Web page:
China Green has issued a press release disclosing an SEC inquiry and the
fact that the company's legal representative in the U.S. "[…]
has voluntarily provided a comprehensive report on selected issues that
were of interest to the SEC to the Los Angeles Office of the SEC."
The company, which produces organic fertilizer, is representative of similar
controversies of alleged financial fraud dogging hundreds of Chinese companies.
Specifically, many such firms have been going public in the U.S. through
a back-door process known as a “reverse merger,” in which
a private company bypasses much of the “red tape” involved
in going public by taking over a publicly traded company.
China Green issued a number of press releases in September defending the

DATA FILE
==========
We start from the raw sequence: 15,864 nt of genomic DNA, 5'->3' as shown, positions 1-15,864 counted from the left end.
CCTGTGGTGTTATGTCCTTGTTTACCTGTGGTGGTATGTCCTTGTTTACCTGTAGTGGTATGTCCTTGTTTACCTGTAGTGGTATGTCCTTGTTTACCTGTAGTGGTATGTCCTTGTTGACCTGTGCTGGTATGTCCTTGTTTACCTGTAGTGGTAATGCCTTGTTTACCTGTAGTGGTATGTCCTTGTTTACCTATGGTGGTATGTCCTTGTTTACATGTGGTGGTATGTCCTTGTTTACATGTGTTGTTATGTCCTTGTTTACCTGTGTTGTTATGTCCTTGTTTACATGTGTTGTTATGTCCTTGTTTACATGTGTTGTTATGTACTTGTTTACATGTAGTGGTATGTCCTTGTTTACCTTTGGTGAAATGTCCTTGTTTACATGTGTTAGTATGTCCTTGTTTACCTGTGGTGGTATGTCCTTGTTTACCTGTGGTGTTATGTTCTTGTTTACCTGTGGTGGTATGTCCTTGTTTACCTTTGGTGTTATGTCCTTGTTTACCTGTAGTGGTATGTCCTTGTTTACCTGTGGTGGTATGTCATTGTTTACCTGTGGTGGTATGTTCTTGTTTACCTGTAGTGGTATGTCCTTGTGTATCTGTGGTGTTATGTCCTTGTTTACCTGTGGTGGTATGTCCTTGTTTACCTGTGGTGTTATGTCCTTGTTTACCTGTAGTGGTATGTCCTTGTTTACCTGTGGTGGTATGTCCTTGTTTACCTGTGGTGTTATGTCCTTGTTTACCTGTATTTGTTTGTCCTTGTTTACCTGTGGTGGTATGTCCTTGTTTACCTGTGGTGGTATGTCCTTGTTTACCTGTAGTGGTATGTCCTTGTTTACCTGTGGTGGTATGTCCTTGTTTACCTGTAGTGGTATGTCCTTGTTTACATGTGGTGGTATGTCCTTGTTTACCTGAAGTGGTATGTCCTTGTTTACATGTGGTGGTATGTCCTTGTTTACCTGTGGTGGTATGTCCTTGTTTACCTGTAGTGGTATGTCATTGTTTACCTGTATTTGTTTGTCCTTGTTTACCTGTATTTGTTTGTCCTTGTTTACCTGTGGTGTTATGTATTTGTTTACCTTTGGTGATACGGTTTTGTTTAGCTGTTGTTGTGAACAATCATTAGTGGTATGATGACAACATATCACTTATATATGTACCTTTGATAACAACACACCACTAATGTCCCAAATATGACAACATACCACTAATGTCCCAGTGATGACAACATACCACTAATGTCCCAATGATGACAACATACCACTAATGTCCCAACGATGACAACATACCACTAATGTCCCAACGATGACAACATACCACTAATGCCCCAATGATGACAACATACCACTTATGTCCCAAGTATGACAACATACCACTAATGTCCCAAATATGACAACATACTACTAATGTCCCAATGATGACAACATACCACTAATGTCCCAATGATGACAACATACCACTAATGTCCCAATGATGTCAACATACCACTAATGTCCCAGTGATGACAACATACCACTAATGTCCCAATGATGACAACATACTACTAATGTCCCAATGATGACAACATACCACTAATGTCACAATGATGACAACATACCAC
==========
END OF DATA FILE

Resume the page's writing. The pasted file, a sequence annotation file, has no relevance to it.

accuracy of its financial figures and denying that it has been involved
in financial fraud. Last week, the company also hired Sitrick & Co.,
a NY public relations firm specializing in crisis management.
Ingrid Yin, a China stock analyst at Brean Murray, noted that CGA executives
have fallen short on promises to show proof that would refute several
specific pieces of evidence suggesting that China Green was distorting
its numbers in order to raise capital in the U.S.
Brean Murray, which has a robust interest in holding aggressive small
cap China stocks, recently changed its position on the CGA from hold to sell.